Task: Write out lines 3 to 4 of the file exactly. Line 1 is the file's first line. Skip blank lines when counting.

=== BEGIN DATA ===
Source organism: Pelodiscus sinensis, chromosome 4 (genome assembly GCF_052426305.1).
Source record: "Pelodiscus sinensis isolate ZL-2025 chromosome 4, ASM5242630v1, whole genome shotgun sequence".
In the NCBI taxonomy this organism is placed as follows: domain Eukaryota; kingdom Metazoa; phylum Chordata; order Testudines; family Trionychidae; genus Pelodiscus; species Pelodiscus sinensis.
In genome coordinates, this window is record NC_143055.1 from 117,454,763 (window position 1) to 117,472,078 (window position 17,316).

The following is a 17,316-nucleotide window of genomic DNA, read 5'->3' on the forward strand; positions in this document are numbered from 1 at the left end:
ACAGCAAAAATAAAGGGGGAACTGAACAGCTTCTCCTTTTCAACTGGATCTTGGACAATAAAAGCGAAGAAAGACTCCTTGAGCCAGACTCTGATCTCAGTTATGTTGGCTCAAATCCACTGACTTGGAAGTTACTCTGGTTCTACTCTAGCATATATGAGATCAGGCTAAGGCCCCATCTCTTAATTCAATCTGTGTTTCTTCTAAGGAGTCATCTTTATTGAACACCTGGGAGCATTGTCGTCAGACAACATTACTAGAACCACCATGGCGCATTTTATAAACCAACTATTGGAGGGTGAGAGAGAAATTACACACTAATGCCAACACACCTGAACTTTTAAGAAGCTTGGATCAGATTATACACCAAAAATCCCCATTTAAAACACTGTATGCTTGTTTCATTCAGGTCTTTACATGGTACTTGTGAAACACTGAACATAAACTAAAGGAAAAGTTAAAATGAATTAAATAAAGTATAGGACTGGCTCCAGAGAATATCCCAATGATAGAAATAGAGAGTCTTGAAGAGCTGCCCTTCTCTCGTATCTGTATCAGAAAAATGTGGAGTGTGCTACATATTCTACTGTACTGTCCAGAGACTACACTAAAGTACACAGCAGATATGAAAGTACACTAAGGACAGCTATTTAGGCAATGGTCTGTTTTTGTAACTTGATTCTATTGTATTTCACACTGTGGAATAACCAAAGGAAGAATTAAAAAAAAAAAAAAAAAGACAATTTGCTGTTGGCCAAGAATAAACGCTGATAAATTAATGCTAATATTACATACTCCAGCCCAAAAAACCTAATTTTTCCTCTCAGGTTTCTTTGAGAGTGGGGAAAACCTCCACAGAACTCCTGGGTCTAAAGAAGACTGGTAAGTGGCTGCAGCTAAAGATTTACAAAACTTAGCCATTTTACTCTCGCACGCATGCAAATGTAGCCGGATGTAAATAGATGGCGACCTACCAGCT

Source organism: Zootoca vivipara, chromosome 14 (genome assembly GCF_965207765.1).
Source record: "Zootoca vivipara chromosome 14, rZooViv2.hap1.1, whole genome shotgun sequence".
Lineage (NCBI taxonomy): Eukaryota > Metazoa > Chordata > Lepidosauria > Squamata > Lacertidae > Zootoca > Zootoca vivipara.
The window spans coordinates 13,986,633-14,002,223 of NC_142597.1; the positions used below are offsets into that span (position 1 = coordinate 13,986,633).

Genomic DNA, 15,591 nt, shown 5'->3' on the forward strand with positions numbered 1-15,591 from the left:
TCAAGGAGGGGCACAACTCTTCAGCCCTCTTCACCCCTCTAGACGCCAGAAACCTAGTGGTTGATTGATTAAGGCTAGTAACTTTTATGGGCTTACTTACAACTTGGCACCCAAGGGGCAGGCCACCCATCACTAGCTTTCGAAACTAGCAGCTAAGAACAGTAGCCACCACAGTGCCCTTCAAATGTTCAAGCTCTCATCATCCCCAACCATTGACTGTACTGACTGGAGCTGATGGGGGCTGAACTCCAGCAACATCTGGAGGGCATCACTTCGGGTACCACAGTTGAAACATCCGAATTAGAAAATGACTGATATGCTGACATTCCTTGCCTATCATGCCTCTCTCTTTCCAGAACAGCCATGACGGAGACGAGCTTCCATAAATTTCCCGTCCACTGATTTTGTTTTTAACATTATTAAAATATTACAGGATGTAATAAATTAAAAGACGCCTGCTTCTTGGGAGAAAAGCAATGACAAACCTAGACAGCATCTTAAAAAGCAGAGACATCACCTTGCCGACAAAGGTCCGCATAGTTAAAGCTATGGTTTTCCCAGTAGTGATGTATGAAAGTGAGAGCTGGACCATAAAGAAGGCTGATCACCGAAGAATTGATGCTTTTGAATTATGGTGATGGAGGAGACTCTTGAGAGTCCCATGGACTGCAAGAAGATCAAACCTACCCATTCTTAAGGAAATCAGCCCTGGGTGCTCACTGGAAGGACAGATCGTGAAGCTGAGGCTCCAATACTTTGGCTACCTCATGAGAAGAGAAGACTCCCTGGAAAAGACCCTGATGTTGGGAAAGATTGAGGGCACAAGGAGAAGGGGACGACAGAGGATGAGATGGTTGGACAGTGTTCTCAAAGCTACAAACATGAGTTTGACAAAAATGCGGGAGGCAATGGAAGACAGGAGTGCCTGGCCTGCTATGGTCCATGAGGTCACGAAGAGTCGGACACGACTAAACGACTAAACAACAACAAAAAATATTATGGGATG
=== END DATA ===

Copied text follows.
In the NCBI taxonomy this organism is placed as follows: domain Eukaryota; kingdom Metazoa; phylum Chordata; order Testudines; family Trionychidae; genus Pelodiscus; species Pelodiscus sinensis.
In genome coordinates, this window is record NC_143055.1 from 117,454,763 (window position 1) to 117,472,078 (window position 17,316).